And we should be analyzing why the U.S. has a health care system that is 40-60 percent more expensive than the health care system in any other industrial country, yet ranks only 45th in life expectancy and 42nd in rates of infant mortality.

What do the Outrageous Costs of U.S. Health Care Get You?

If you think health care is expensive now, wait a few years. By 2016, it’s expected that health care costs will double to more than $4 trillion!

Just about everyone, from businesses to individuals, is feeling the pinch already, and it’s no wonder when you consider these outrageous facts about health care costs from the National Coalition on Health Care

• In 2007, $2.3 trillion, or $7,600 per person, was spent on health care.

• Health care spending is 4.3 times the amount spent on national defense.

• Total health care spending represented 16 percent of the gross domestic product (GDP), and is expected to increase to 20 percent by 2016.

• For comparison, health care spending accounted for 10.9 percent of the GDP in Switzerland, 10.7 percent in Germany, 9.7 percent in Canada and 9.5 percent in France.

• Workers are now paying $1,400 more in premiums annually for family coverage than they did in 2000.

Perhaps you’d be able to justify this spending if you were receiving top-notch medical care. Well, the United States does have one of the best systems in the world for treating acute surgical emergencies.

But the system is an unmitigated failure at treating, and preventing, chronic illness. And conventional medicine clearly kills more people than it saves. Let me give you an idea of what the medical error and mortality rate of conventional medicine in the United States looks like:

• Some 106,000 hospitalized patients die each year from drugs that are properly prescribed and properly administered, and side effects kill as many as 198,815 people.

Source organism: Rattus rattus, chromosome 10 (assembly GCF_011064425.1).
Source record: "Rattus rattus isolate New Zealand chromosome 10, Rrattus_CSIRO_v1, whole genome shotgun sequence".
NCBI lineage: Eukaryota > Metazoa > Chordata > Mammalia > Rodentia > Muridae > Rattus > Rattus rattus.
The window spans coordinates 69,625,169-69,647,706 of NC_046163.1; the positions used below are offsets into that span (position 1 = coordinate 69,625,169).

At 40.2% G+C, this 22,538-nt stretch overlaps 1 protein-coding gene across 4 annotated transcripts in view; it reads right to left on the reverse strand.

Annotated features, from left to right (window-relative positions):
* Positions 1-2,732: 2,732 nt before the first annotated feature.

• The recorded error rate of ICU’s is like the post office losing more than 16,000 pieces of mail every hour of every day, or banks deducting 32,000 checks from the wrong bank account every hour, 24/7.

• The recorded medical errors and deaths equate to six jumbo jets falling out of the sky each day, 365 days a year.

• Since 2001, a recorded 490,000 people have died from properly prescribed drugs in the United States, while 2,996 people died on U.S. soil from terrorism, all in the 9/11 attacks; prescription drugs are therefore 16,400 percent more dangerous than terrorism. If deaths from over-the-counter drugs are also included, then drug consumption leaps to being 32,000 percent more dangerous than terrorism. And conventional medicine viewed as a whole is 104,700 percent deadlier than terrorism.

And what about chronic disease?

Many of the leading causes of death in the United States -- heart disease, cancer, stroke, diabetes -- are facilitated by physician ignorance of foundational concepts of nutritional physiology.

They are also triggered and made worse by things like stress, inactivity and exposure environmental toxins -- all factors that many working Americans, and particularly low-income Americans, find difficult to change.

Taking Control of Your Health

More government involvement doesn’t hold the answer to the health care crisis. What is needed is more personal involvement -- your personal involvement -- in the form of a commitment to your own health.

If you carefully follow some basic health principles -- simple things like exercising, eating whole foods, sleeping enough, getting sun exposure, and reducing stress in your life -- you will drastically reduce your need for conventional medical care.

You could also carefully analyze newer health insurance options such as HRAs and HSAs if you live in the United States. The basic concept here is to provide protection against medical catastrophes, but to have a high deductible to lower your costs. If you stay healthy, the premium savings would more than pay for the higher deductible -- IF you ever need it.

And that is really the bottom line.

The more you take responsibility for your own health -- in the form of nurturing your body to prevent disease -- the less you need to rely on the “disease care” that passes for health care in the United States in the first place.

[+]Sources and References [-]Sources and References